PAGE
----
Now this could simply be him joking around about it, but it isn't placed in the text for nothing. It generally adds to the motif of a mythical fairy tale ending that the novel series already had afterall. (And like the novel series it presents us with that fairy tale-like ending while at the same time self-ironically pointing out, not to say mocking, that fact a little.)

  • Then there is the point of her possibly just dreaming it, when she awakes at the side of the street.

    ...The tale continues, the story never ends. But regarding the signs...There is one you don't know. It's called sun. Look at my palm."
        She looked. "Illusion", she could still hear from somewhere. "Everything is illusion."
        "Hey girl! Don't sleep, or they'll steal from you!"
        She raised her head. Rubbed her eyes. And jumped up from the ground.
        "Did I fall asleep? I was asleep?"

    However, this is ambiguous, too, since she clearly awakes at the end of the forest. So she seems to have crossed the forest somehow. It's unclear if it only was Geralt's supposed sign that made her fall asleep and forget him. Yet this itself would still be rather unusual for him to do.

  • And last but not least, we also have the ambiguity of the novel series' ending and the unclarity about Geralt's fate.

    And his possible afterlife in some mystical paradise (supposedly Avalon) in the first place.

All this reinforces that this epilogue isn't really intended to make a clear statement about Geralt's survival or his prolonged aging. Rather than that it follows the ambiguity, mysticism, and fairy tale-like character of the novel series' ending. And if anything, it seems to try to establish Geralt's fate as somewhat of a legend, a mythical hero, a ghost striving through the wilderness and protecting humans from monsters. But if he really is an actual ghost, or just a legend whispered and never seen by anyone, or the real Geralt returning into the world and living beyond his age, or if Nimue just dreamed all this, is a moot point. We just can't say and we're not really supposed to clearly say. You can and should decide that for yourself.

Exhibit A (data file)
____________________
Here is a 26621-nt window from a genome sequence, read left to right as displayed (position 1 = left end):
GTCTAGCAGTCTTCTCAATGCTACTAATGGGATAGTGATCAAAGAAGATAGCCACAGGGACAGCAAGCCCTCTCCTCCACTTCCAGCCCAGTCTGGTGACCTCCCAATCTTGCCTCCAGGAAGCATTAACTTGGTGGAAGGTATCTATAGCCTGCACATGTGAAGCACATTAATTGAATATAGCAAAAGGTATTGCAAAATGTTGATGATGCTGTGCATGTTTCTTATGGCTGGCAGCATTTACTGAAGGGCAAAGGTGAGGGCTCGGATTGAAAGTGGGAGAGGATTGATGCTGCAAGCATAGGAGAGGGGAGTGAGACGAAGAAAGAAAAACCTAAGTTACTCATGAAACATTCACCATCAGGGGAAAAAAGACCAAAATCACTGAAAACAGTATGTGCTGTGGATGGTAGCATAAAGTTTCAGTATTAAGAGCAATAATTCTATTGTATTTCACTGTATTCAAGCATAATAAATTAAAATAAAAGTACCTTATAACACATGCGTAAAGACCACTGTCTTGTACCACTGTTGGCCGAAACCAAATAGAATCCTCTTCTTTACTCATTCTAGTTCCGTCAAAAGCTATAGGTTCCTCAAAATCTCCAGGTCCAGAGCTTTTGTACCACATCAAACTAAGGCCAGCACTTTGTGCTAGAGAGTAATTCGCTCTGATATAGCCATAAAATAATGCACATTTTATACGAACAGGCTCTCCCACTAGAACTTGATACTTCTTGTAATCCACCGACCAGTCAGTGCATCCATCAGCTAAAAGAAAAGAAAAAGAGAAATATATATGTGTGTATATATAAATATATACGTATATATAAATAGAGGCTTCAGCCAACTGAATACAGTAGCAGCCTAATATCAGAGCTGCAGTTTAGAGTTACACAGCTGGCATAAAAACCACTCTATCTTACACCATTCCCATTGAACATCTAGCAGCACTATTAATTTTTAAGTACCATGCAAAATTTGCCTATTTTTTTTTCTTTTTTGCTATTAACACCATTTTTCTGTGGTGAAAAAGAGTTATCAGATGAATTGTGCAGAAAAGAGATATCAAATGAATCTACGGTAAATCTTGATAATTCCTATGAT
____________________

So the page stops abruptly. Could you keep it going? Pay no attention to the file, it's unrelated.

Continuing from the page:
(In lack of an official English translation, let alone one I have at hand, the exceprts in this answer have been translated into English by me from Erik Simon's official German translation of Season of Storms.)

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Serously, I don't think the Epiloge is to be taken literally and has nothing to do with Geralts story. It is clear, the person Nimue talks to is indeed Geralt, but I got the feeling the conversation is more of a placeholder for a conversation between the author (Geralt) and the reader (Nimue) sharing their feelings at the end of their travels. This feeling is strengthened through the fact that it is unclear if the encounter was real or just a dream. On Geralt's statment that the witcher died one hundred and five years ago Nimue replies that this can't really be the end, that there has to be more, about Yennefer, about Ciri, and in this asking the question most readers had eventually. Geralt just answers that it is time to part with him, but admits that a story never ends.